2:” I deserve this” as a term to build ego strength and self-esteem
On the flip side, for folks who are working to build their self-esteem, the term “I deserve this” can be incredibly empowering and needed!
In this context, the phrase “I deserve this” can serve as validation of one’s innate belonging, self-worth, and owning the hard work of one’s efforts and accomplishments. This can be particularly important for individuals who may struggle with feelings of inadequacy, imposter syndrome, or low self-esteem.
So how can you wield this phrase in a supportive way that helps you, others, and the planet?
Three ways to use the phrase, “I deserve this” to claim your self-worth:
- Acknowledge Your Wins!
When you find yourself doubting your abilities or feeling like you don’t deserve success or recognition, remind yourself of all the hard work and effort you’ve put in. Take a moment to reflect on your wins, achievements and progress, no matter how small! Then, use the phrase “I deserve this” to acknowledge your hard work and celebrate!
- Practice Self-Compassion
We all make mistakes and experience setbacks from time to time. When this happens, it’s important to practice self-compassion. With this in mind, when you feel what Brene Brown calls a “shame spiral” coming on, take a pause and practice self-compassion by telling yourself, “I deserve to be kind and gentle with myself, even when I make mistakes.” You’re human, and yes you can and should take responsibility for your mistakes, and also, you are still worthy of love and respect.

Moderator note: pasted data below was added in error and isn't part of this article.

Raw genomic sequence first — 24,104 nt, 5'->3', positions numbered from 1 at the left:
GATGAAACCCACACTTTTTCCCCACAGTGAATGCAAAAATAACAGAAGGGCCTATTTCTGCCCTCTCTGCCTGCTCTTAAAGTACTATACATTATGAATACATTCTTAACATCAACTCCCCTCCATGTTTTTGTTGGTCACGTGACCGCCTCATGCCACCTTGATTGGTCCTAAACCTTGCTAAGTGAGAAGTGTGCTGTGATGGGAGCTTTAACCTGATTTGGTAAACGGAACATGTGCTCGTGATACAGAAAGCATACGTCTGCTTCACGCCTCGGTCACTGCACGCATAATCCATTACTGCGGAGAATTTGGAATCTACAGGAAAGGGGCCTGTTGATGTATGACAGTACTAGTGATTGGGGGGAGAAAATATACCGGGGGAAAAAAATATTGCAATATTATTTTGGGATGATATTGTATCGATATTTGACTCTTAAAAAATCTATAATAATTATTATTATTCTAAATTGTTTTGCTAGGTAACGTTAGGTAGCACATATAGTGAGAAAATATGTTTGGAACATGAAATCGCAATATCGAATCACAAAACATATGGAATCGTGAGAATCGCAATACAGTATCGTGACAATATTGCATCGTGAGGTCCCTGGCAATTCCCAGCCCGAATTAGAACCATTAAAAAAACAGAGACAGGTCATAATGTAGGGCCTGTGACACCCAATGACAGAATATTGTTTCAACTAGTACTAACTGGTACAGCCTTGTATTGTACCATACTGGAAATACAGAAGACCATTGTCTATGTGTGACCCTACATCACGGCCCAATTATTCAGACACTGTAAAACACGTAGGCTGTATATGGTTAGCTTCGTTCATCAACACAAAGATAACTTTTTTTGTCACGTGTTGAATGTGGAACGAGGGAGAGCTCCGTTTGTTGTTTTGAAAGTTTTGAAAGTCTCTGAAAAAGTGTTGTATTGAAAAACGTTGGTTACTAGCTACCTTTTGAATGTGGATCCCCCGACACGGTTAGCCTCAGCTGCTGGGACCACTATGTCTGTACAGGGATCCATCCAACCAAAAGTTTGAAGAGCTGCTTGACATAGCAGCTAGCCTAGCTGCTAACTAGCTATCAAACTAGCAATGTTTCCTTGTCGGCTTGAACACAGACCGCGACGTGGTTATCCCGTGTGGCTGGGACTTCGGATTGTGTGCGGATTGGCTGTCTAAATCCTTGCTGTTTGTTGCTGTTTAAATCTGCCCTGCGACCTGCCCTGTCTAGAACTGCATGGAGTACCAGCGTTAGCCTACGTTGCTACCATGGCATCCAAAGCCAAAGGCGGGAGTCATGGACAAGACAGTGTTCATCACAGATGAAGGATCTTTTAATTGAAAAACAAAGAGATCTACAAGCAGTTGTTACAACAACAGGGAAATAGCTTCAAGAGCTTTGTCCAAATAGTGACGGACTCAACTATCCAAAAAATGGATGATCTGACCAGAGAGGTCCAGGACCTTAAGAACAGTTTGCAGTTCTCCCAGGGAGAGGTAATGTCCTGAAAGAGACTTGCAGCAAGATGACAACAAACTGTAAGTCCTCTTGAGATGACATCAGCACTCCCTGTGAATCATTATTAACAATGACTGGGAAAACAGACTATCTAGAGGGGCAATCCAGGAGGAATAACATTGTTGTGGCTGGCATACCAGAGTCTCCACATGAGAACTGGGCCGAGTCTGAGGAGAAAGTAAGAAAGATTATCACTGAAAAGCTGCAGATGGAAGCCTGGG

- Set Boundaries & Prioritize Self-Care
Building on the last tip, sometimes, we can feel like we don’t deserve to take care of ourselves or prioritize our own needs and desires. This can lead to burnout, exhaustion, and a lack of fulfillment. To combat these experiences, use the phrase “I deserve this” to set boundaries and prioritize self-care. For example, if you’re feeling overwhelmed and need to take a mental health day, tell yourself, “I deserve to prioritize my own well-being and take a break when I need it.” Again, you can and should notice where you hold responsibilities and how you can best show up for them amidst your human experience, and also, you are worthy of self-care and self-tending.
And that is where I am going to leave you today.
In two weeks, I will share a bit more about the Freedom Beyond the phrase “I deserve this” by offering the myth of Narcissus. Don’t think you need that episode? Stick it out with me, because as I just shared, while “I deserve this” can result in entitlement, we also need a dash of that narcissistic energy so we can take care of ourselves and remember our innate worth as living beings. It’s going to be an interesting mythical episode and I cannot wait to share it with you!
Additionally, I want to remind you that my new book, which corresponds with this podcast, is available in paperback and hardcover! This book is your field guide for discovering your true self, and you can purchase it on my website, megscolleen.com, or snag your copy on Amazon by searching Live Your Freedom Now.
I’m sending you all so much love, and I’ll see you in a couple of weeks.
Freedom is yours,
Mentions & More:
- Attachment Research sourced in this episode: “The need to belong: Desire for interpersonal attachments as a fundamental human motivation.” by Baumeister, Roy F. & Leary, Mark R.
- My free ecotherapy meditation on my website
- My free grounding meditations on Insight Timer
- My 1:1 coaching series. Book a FREE clarity call with me to get started: https://megscolleen.com/book-a-free-call/